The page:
(Around that time, I also started playing games in Japanese, mostly old SNES RPGs that I pored over using an electronic dictionary to look up words I didn’t know. At first, it was almost all of them.)
Eventually, the screenshots dried up, so I moved on to translating a series of Ocarina of Time developer interviews. I enjoyed the challenge; it seemed like a good way of practicing my Japanese, and things just snowballed from there. Bit by bit, I branched out into translating material from other games and other forms of media, including voice acting, video, and game scripts. Because I didn’t want to lose track of what I’d done, I built a site to house my work, and the rest is history.
DHC: How many languages do you speak/read?
AT: I’m Canadian, so I’ve studied French from elementary school to university, but my French isn’t nearly as good as my Japanese. I can read and write, and that’s about it. I’ve also taken Spanish at a university level, and I try to study a little bit of every language I come across. Widening the pool of people I can communicate with is always worth the effort.
DHC: What’s your process for translating a page? Do you jump in and simply tackle it from top to bottom, left to right (or right to left as the case may be), or do you have a step by step process that takes you from rough translation to final copy, like a sketch might go from scratches to inked and then colored pages?
AT: If it’s linear, I generally go from top to bottom. Writing is usually chronological, so if you translate things out of order, you might miss references or foreshadowing that you would be aware of if you had read the previous section. This is especially important when translating dialogue.
If the text is just a series of captions that don’t have any relation to one another, I’ll bounce around to whatever I feel like doing first. I try not to linger on things that I’m having trouble with or get bored with doing; otherwise the work begins to feel grueling.
Most of the time, I start by translating a rough draft, leaving placeholder marks in sections I’m having trouble with so I can come back to them. Sometimes I’m not sure I understand a reference or particular turn of phrase; other times I just can’t render something properly in English. The rough draft usually sounds pretty stilted, and has lots of unfinished sections.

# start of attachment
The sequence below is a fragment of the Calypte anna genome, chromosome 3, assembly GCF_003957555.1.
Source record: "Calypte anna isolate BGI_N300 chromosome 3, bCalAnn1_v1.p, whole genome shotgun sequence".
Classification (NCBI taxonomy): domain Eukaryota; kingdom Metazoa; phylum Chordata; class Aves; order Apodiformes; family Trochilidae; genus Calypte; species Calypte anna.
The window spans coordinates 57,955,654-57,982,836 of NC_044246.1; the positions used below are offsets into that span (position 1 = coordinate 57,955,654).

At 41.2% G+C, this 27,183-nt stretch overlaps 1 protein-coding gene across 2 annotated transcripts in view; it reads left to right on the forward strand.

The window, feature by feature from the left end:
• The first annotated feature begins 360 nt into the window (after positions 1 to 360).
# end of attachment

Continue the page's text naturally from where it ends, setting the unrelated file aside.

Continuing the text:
Later, I’ll do a second draft that fills in the gaps, and rewrite any sections I’m unhappy with. I’ll also put my English translation and the Japanese text side by side to compare them and make sure I haven’t forgotten anything or made any mistakes.
Lastly, I try to reread my translation from the perspective of the audience, and fix grammar or edit sections that sound unnatural.
DHC: Everyone has one, but what’s your favorite of the Zelda games?
AT: My favorite is Majora’s Mask. Story is a huge part of the Zelda games for me, and I love the dark atmosphere and how you can see the lives of the characters unfold in real time. The game play is fun, the personalities are interesting, the world is expansive, and there are so many things to do.
DHC: Why do you think the Zelda franchise is such a popular series of video games?
AT: Zelda is one of Nintendo’s flagship franchises, and it releases a title for nearly every system, showing off the latest hardware capabilities and stretching its flexible story line and motifs over new game-play mechanics. This has drawn in new players and kept older generations loyal and excited to see what comes next, forging itself a solid fan base that holds court in many communities across the web.
Even during the long waits that come between Zelda games, the creative fans are always generating new art, music, and writing, and discussing every aspect of the franchise in detail. The release of Hyrule Historia may answer a number of long-standing questions, but I have a feeling it will raise even more, and keep the ball of Zelda’s fandom rolling until the next game appears to enthrall players once again.
DHC: Thank You, Aria!